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Loblaw Seafood Purchase Efforts Lauded

Salmonids Sustainability Economics +5 more

CANADA - Loblaws efforts to net all of its seafood products from sustainable sources by next year are commendable, says a marine co-ordinator in Halifax.

Loblaw has done a good job, Susanna Fuller, with the Ecology Action Centre, said in an interview. But theres always room for improvement.

According to Herald Business, Canadas largest grocery chain said it has tripled the number of Marine Stewardship Council-certified, wild-caught seafood sold in its stores.

And it is offering WiseSource Salmon, a company initiative to meet or exceed standards being developed by the Aquaculture Stewardship Council, in more Loblaw stores in Atlantic Canada, Ontario and Quebec this year.

Loblaw has also introduced a vendor questionnaire to improve the management of its seafood-buying process.

For the balance of the year, Loblaw remains focused on increasing engagement with consumers, suppliers and key industry stakeholders, Paul Uys, Loblaws vice-president of sustainable seafood, said in a news release.

Other environmental groups applauded Loblaws sustainable seafood efforts.

Gerald Butts, president and chief executive officer of World Wildlife Fund Canada, said Loblaw has the worlds most aggressive sustainable seafood commitment.

Through its collaboration within the supply chain, investment in education, and stakeholder and government engagement, Loblaw is driving large-scale transformational change, Mr Butts said.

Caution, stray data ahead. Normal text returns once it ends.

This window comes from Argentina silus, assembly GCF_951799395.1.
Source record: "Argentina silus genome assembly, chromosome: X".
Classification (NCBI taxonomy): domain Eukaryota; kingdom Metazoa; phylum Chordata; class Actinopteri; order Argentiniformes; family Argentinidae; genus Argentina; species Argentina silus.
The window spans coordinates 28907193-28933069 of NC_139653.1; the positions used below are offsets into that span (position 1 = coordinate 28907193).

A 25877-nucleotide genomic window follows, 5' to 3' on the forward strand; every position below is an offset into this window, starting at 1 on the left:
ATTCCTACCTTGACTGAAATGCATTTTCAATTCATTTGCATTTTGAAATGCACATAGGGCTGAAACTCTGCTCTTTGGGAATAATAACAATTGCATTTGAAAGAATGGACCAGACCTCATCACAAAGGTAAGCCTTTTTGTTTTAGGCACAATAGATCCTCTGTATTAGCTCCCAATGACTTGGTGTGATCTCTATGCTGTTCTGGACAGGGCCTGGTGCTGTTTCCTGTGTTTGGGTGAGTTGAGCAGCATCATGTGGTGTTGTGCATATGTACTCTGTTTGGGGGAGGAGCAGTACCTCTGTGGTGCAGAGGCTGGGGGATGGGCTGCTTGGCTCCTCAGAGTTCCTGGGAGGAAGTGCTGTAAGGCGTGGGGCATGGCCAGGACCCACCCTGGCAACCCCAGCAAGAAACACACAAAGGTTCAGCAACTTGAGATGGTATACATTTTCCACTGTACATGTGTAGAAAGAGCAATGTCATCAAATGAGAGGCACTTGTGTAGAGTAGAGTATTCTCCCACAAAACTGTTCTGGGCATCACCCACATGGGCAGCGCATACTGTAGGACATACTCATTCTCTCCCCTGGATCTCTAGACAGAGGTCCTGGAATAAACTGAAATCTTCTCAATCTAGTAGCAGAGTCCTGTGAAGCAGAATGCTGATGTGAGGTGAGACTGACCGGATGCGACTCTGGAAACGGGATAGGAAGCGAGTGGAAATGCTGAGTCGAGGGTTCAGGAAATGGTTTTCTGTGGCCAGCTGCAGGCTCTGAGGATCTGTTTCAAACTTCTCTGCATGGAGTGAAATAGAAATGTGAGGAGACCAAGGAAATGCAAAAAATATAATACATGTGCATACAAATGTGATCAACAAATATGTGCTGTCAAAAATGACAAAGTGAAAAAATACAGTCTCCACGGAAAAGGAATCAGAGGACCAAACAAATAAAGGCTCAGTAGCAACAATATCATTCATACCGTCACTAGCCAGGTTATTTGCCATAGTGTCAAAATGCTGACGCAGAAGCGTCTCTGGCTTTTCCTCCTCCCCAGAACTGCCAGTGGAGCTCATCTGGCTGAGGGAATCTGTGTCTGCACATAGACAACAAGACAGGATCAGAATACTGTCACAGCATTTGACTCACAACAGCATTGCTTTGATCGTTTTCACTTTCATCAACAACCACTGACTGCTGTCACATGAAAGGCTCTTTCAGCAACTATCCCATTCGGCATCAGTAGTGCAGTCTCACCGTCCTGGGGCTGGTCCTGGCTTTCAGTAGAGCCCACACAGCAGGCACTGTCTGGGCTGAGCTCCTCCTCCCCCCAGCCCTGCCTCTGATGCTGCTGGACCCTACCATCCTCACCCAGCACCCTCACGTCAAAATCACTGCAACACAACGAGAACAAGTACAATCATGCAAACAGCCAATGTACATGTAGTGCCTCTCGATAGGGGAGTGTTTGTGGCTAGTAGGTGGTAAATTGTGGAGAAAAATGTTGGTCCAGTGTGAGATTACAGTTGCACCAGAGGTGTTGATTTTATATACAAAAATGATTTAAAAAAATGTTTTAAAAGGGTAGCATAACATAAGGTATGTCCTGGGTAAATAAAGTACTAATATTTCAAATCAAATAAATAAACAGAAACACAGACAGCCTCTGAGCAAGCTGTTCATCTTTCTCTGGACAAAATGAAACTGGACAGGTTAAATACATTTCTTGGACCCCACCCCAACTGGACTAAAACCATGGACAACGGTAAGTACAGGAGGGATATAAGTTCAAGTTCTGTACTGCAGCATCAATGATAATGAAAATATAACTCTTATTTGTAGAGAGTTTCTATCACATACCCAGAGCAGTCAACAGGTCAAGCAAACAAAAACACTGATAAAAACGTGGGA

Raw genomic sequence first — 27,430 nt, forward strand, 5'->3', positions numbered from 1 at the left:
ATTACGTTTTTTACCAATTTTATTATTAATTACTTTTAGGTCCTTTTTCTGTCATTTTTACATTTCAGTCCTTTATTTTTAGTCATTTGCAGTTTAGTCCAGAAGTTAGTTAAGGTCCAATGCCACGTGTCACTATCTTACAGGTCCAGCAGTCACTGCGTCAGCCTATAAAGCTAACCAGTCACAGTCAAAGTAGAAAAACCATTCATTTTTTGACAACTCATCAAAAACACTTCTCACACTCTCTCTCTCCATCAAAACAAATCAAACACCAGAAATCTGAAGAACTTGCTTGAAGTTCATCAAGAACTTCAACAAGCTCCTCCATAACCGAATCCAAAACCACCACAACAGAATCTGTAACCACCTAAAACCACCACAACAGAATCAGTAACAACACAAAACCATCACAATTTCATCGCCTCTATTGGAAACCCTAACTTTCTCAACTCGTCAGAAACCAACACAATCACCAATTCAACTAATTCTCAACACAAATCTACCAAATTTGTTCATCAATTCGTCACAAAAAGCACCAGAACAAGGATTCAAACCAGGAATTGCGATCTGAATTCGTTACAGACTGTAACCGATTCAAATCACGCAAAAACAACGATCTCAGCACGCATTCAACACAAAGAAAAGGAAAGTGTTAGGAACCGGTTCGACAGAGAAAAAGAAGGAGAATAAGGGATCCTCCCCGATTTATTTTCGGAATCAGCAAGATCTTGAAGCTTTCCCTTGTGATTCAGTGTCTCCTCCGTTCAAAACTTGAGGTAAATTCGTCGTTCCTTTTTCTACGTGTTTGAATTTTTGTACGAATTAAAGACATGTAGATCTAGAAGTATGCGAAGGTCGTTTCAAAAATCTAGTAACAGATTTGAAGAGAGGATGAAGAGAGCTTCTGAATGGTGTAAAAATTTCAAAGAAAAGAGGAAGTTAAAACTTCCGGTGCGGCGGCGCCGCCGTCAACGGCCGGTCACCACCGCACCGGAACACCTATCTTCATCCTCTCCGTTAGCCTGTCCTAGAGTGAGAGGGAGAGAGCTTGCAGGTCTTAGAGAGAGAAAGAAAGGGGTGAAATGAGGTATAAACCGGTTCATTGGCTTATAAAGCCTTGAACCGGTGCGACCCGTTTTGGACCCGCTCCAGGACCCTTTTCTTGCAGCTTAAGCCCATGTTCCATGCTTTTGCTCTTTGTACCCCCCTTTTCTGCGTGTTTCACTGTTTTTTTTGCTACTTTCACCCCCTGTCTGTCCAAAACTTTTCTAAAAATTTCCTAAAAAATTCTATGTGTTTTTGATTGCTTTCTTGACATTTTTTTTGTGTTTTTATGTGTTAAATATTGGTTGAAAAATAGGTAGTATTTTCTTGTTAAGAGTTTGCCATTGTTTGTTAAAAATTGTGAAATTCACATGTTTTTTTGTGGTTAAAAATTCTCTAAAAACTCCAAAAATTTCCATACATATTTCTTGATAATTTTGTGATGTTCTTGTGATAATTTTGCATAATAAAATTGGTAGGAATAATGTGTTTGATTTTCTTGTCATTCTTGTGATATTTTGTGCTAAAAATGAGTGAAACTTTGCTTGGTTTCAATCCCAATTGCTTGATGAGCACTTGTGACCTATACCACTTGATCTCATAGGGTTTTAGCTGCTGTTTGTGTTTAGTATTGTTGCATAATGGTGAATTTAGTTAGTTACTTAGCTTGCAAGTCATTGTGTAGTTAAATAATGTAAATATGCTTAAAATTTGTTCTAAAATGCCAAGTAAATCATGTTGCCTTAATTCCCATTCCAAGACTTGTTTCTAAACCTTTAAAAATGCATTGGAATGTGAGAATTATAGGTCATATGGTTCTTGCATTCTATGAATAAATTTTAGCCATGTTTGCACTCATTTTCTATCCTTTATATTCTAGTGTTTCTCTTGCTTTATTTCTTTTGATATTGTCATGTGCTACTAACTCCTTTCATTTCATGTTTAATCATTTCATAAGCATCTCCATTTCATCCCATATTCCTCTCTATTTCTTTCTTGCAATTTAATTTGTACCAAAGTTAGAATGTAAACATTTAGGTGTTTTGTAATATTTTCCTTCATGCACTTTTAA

Kerry Coughlin, regional director for the Americas with the Marine Stewardship Council, commended Loblaw for introducing 73 fresh, council-certified seafoods in its stores.

Loblaw remains the largest seller of MSC-certified products in Canada, she said.

The council is an independent, non-profit global initiative that has developed standards for sustainable fishing and seafood traceability.

Loblaw said it is also working to source viable, closed-containment aquaculture operations.

Land-based, closed-containment aquaculture systems have been cited as a more environmentally sensitive way to farm fish than open-pen operations, which critics say pollute oceans and threaten traditional fisheries.

Open-pen fish farms have come under fire in Nova Scotia recently. Cooke Aquaculture of New Brunswick has had to destroy hundreds of thousands of farmed salmon with infectious salmon anemia near Shelburne.

The provincial government has defended and promoted open-pen aquaculture, saying that closed-containment aquaculture systems arent commercially viable.

Ms Fuller said some food retailers on Canadas West Coast, including Target and Safeway, are taking open-pen farmed salmon off their shelves out of consumer concerns. She said Loblaw is actively investigating closed-containment systems, which can be found in Nova Scotia.

Loblaw officials could not be reached for comment on whether the company may consider pulling open-pen farmed salmon from its product line.

Ms Fuller called the Loblaw update a pre-emptive announcement in advance of Greenpeace Canadas upcoming supermarket seafood sustainability ranking.

Loblaw finished on top of last years ranking of eight major Canadian food retailers, she said.